MELBOURNE, Florida, April 5, 2016 — Qligent, a specialist in cloud-based, enterprise-level media monitoring and analysis, has a message for North America broadcasters facing repack: Be prepared to understand the impact that UHF channel sharing or moving to VHF will have on your headend distribution, signal throughput and program quality.
“The FCC-driven spectrum auction may take another 20 RF channels from TV broadcasters, which would leave only 17 UHF and 12 VHF DTV channels,” said Ted Korte, COO, Qligent. “That compression will invite congestion, particularly in large to major markets. In many cases, broadcasters remaining in the UHF spectrum will share the same 6MHz RF channel they use today. Until ATSC 3.0 migration happens, that means two broadcasters sharing 19MB of over-the-air bandwidth for HD/SD channel delivery, using MPEG-2 compression.”
Broadcasters will have similar challenges moving from UHF to VHF, which will present significant infrastructure changes around transmitters and antennas. Both the UHF channel-sharing and UHF-to-VHF scenarios require establishing a headend strategy for bitrate optimization, distribution, coverage, and uptime to deliver the best possible quality of experience.
At the 2016 NAB Show (April 18-21, Las Vegas Convention Center), Qligent will demonstrate how its Vision cloud monitoring platform can provide detailed visibility into channel-sharing configurations, as well as optimization of bandwidth-challenged VHF and UHF scenarios. With self-hosted and managed service deployment options, Vision gives broadcasters a flexible platform to monitor, analyze and troubleshoot signal health and program quality throughout every step of air chain—from the studio to headend, and onto the last mile.
Vision’s pay-as-you-go OPEX model is an attractive option for broadcasters in channel-sharing scenarios, whether deployed via a self-hosted or monitoring-as-a-service (MaaS) configuration. The latter option, branded as Qligent’s Oversight MaaS platform, removes the monitoring onus from TV stations while ensuring broadcasters remain compliant with service-level agreements. Qligent’s 24/7 team of skilled experts support all QoS and QoE-related monitoring tasks offsite, freeing broadcasters to focus on multichannel programming strategies and technology transitions—both of which may include infrastructure changes associated with ATSC 3.0 readiness.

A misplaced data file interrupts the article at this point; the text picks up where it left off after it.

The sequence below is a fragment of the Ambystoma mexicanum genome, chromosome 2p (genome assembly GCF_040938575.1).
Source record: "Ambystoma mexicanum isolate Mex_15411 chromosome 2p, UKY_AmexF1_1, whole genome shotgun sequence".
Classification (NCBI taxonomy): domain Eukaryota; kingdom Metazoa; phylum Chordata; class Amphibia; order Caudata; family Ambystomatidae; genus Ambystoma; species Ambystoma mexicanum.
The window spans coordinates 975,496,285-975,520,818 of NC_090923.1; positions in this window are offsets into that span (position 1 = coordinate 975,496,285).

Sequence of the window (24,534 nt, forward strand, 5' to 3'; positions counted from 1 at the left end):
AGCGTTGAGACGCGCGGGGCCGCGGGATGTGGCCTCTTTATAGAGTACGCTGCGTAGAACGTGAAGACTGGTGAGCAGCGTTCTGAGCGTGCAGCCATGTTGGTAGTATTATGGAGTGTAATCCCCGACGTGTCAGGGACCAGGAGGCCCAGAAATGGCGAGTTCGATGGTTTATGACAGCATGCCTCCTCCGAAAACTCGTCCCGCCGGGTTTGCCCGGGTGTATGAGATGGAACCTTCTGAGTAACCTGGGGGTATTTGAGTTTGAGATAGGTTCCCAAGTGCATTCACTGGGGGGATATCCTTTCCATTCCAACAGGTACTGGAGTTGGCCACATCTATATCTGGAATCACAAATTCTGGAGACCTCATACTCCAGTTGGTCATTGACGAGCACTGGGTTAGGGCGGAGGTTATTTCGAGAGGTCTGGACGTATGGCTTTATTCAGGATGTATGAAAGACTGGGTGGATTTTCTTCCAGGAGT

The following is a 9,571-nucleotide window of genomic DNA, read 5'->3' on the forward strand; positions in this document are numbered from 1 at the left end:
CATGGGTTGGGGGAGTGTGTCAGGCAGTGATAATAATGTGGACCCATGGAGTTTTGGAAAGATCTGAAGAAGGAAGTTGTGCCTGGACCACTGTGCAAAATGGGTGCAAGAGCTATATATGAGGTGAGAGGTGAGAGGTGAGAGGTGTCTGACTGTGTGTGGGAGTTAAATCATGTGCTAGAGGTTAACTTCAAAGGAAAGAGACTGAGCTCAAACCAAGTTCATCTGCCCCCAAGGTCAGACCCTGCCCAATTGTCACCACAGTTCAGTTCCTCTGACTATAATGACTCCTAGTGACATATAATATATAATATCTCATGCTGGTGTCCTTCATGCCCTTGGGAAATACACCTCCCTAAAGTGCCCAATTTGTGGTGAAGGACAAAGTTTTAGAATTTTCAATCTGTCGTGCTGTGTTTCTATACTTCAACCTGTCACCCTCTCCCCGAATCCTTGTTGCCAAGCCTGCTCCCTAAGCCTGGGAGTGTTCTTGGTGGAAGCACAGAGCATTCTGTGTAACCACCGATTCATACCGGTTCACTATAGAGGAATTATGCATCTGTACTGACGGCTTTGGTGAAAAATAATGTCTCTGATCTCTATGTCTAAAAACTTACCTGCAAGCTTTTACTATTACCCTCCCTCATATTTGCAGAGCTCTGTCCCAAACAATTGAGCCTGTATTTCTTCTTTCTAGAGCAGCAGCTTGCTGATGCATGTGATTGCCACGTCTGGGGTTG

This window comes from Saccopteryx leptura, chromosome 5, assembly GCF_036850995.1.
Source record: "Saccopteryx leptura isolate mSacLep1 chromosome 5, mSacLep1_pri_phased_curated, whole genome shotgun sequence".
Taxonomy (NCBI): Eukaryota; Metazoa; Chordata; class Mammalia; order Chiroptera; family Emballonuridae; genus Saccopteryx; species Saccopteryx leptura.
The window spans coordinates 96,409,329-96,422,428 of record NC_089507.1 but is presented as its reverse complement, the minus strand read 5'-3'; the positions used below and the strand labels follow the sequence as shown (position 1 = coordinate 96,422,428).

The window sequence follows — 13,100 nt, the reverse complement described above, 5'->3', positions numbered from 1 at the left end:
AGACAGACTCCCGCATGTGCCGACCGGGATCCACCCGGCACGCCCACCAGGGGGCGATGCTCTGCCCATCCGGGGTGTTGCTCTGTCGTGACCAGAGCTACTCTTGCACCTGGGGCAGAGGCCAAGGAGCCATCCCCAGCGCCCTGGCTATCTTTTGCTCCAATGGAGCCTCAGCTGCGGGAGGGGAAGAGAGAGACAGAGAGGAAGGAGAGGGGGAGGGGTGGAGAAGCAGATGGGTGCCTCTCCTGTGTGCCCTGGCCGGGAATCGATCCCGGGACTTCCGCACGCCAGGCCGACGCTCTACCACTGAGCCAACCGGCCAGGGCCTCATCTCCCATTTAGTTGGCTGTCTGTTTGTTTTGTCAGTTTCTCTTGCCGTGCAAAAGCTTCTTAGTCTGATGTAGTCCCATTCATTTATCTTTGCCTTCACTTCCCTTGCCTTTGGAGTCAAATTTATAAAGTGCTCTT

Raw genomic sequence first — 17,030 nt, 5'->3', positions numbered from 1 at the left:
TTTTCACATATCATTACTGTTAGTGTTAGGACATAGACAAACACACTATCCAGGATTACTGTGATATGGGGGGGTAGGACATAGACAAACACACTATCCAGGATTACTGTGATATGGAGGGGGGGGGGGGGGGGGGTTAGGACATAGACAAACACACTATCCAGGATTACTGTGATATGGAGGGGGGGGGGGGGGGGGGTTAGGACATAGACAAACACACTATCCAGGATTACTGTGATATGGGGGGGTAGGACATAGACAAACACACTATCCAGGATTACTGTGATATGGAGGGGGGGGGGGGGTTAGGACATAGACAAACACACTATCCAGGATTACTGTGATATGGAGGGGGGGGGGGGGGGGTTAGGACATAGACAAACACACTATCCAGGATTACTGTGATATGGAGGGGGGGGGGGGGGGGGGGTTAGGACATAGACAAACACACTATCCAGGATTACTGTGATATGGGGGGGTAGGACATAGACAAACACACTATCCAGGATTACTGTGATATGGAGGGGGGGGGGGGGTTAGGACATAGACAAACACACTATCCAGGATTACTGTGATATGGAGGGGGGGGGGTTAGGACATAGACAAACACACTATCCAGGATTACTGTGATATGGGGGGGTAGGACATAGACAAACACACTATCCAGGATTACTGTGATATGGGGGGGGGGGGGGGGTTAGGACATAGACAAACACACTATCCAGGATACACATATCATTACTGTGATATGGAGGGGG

“The ATSC 3.0 standard will bring greater spectral efficiencies to broadcasters via increased bandwidth in the area of 25MB, and the latest compression technology—both of which will be of great appeal to broadcasters in channel-sharing agreements,” said Korte. “There will certainly be a gap between the end of the repack process—expected to take a minimum of three years—and any transition to ATSC 3.0. However, that migration will require infrastructure changes to support ATSC 3.0’s native IP transport and connectivity, and the various new business opportunities like 4K delivery, targeted advertising, second-screen experiences and mobile broadcasting that will come with the transition. As a cloud-based platform with native IP layer monitoring, Vision is ideally suited to help broadcasters seamlessly adapt to changing these broadcast environments.”
Qligent will demonstrate Vision and its benefits for over-the-air TV monitoring, analysis and troubleshooting at Booth N1011.
Qligent architects complete monitoring and visualization solutions for broadcasters, content distributors, ad agencies, regulators and network operators. Based in Melbourne, Florida, Qligent’s software-defined approach provides an open, vendor-agnostic platform to monitor performance, integrity and compliance of multiple signals, streams and systems across enterprises of any size. Its solutions provide the same consistent quality of content and service across multiple delivery platforms simultaneously.
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